Every worker has the right to equal pay for equal work regardless of gender, race, religion, national origin, age, or physical or mental abilities. There have been several laws enacted to protect pay equity at both the state and federal level including the new California law SB 973 which creates significant reporting requirements for employers. At the federal level, pay equity is protected by the Equal Pay Act of 1963, Title VII of the Civil Rights Act, and the Lilly Ledbetter Fair Pay Act of 2009.

As part of Title VII of the Civil Rights Act, the Equal Employment Opportunity Commission (EEOC) collects EEO-1 Component 1 data which includes information about employee job categories, race, ethnicity, and gender in order to prevent employment discrimination.

In 2016, a new requirement to submit Component 2 data was enacted for employers to provide compensation data with their annual EEO-1 reports. Component 2 refers to pay compensation data including W-2 information by gender, race, and job category as well as data about hours worked. This information was intended to help the EEOC identify pay discrimination and better promote equitable pay. However, the only data ever collected under Component 2 was for 2017 and 2018. Under the Trump administration, the EEOC discontinued Component 2 citing the significant costs and burden to both collect and analyze the data. However, many experts believe that the EEO-1 Component 2 reporting requirement will be reinstated under President-elect Joe Biden’s administration.

With many states also enacting broader laws covering fair pay, now is a great time to examine your organization’s compensation policies and see if your business has work to do in the area of pay equity and gender discrimination. 

What is pay equity?

Pay equity means providing the same compensation to employees when they perform the same or similar job duties while accounting for compensable factors like tenure, experience, and job performance. Noncompensable, or unjustified, factors include gender and race. However, according to a 2020 Payscale study, women earn a median wage of 81 cents for every dollar that men earn. This illustrates the fact that despite the existence of state and federal legislation, there are still lingering wage gaps.

In fact, reports of gender pay gaps have “caught the attention” of government investigators, the media, and shareholders. That’s why many companies are proactively conducting pay audits in order to identify pay differences, understand why they exist, and fix any problems before fines are levied or lawsuits are filed. 

California’s pay data reporting law

Beginning in 2021, California employers with 100 or more employees that must file an EEO-1 report under federal law will be required to submit annual information on their employees’ pay data by gender, race, and ethnicity to the state’s Department of Fair Employment and Housing (DFEH). Specifically, the DFEH report must include the number of employees and hours they worked:

  • By race, ethnicity, and sex.

  • Including each job category included in the federal EEO-1 report.

  • And whose annual earnings fall within the US Bureau of Labor Statistics’ pay bands in the Occupational Employment Statistics Survey.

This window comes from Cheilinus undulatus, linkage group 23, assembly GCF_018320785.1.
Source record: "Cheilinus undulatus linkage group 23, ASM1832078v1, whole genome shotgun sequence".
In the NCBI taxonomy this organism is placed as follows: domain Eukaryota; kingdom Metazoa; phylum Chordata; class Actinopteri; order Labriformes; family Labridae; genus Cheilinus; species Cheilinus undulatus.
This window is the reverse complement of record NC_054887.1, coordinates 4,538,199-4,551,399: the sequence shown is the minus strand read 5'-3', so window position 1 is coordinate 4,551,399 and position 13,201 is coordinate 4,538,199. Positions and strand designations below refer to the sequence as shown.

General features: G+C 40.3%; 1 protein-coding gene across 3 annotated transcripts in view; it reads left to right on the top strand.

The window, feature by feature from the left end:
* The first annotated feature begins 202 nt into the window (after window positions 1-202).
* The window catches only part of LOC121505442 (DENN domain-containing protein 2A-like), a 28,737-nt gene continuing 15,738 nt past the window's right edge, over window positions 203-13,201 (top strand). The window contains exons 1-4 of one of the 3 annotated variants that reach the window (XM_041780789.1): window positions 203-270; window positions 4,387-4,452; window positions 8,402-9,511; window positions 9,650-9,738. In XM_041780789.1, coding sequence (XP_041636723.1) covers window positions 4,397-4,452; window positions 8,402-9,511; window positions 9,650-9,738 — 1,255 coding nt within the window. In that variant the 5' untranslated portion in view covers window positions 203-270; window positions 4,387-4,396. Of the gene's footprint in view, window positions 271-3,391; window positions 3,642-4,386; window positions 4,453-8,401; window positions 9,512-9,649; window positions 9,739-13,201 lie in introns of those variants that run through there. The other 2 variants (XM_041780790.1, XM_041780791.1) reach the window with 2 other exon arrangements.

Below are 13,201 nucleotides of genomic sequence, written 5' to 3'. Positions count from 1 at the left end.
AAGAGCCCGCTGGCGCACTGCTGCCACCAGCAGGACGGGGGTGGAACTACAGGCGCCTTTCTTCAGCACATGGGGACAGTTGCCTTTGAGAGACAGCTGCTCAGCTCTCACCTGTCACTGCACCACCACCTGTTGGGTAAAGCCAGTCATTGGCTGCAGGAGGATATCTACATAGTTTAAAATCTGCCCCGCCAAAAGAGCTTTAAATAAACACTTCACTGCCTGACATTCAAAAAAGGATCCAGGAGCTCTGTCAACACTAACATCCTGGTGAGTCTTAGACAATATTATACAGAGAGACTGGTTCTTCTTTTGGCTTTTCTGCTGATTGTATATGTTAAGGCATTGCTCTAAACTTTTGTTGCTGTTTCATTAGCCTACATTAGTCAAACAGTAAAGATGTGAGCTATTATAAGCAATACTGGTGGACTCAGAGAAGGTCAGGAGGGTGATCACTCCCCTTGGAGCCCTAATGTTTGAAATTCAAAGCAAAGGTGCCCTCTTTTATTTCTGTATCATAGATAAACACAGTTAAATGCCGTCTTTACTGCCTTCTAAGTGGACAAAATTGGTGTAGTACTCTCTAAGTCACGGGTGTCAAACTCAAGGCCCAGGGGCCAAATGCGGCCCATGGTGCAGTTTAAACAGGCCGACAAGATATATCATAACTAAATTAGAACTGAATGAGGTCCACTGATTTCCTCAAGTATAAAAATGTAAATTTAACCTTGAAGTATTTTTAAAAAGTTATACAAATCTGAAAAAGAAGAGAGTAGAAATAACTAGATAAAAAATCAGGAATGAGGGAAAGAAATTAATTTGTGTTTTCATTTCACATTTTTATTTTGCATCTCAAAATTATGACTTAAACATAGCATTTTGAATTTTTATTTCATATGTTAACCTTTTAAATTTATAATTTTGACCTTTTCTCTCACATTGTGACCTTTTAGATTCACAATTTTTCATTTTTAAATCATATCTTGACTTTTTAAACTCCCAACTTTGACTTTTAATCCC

According to DFEH, the state of California already prohibits pay discrimination. It is the department’s hope that this reporting system will encourage employers to self-assess pay disparities within their workforce and make necessary corrections on their own. However, DFEH will enforce equal pay and anti-discrimination laws when appropriate.

How employers can promote pay equity

Federal and state legislation encourages all businesses to voluntarily comply with pay equity rules. That’s why many businesses engage in proactive pay equity analysis to ensure equal pay between employees in similar roles is a reality. According to the Payscale Compensation Best Practices Report, nearly 40% of businesses planned to conduct some type of pay equity analysis in 2020. Conducting a pay audit within your business helps you see where things stand now in terms of how pay decisions are made and ensures any pay disparities are documented with valid reasons.

Once an audit is complete, it’s important to enforce and maintain consistent standards. For example, the Small Business section of the Houston Chronicle recommends:

“When conducting a job analysis and developing a description, you establish the abilities, duties and responsibilities required for a position that earns a certain amount of pay. If one employee clearly falls short of the standards and production of colleagues, you have more tangible justification for a demotion or termination. By paying fairly, you limit the worker’s ability to claim unfair treatment or lack of motivation for poor performance.”

In addition to creating transparent and consistent pay policies, Cheryl Pinarchick, an attorney with Fisher Phillips shares these best practices with SHRM:

  • Build trust within your organization by ensuring regular communication with employees about performance metrics and progress.

  • Train managers and other decision makers about your compensation policies and practices, including how to document decisions properly.

  • Create and follow standard pay ranges or consider implementing the pay bands that you’ll be required to follow for government reporting requirements.

  • Maintain accurate job descriptions and a list of required skills to help better evaluate starting pay, merit increases, promotions, and more.

Support for compensation planning and pay equity compliance

If you want to ensure your policies regarding pay equity are up to date, Asure can help. Asure provides software and expert HR services to help your business build a great team, support the people
in your organization, and ensure compliance.

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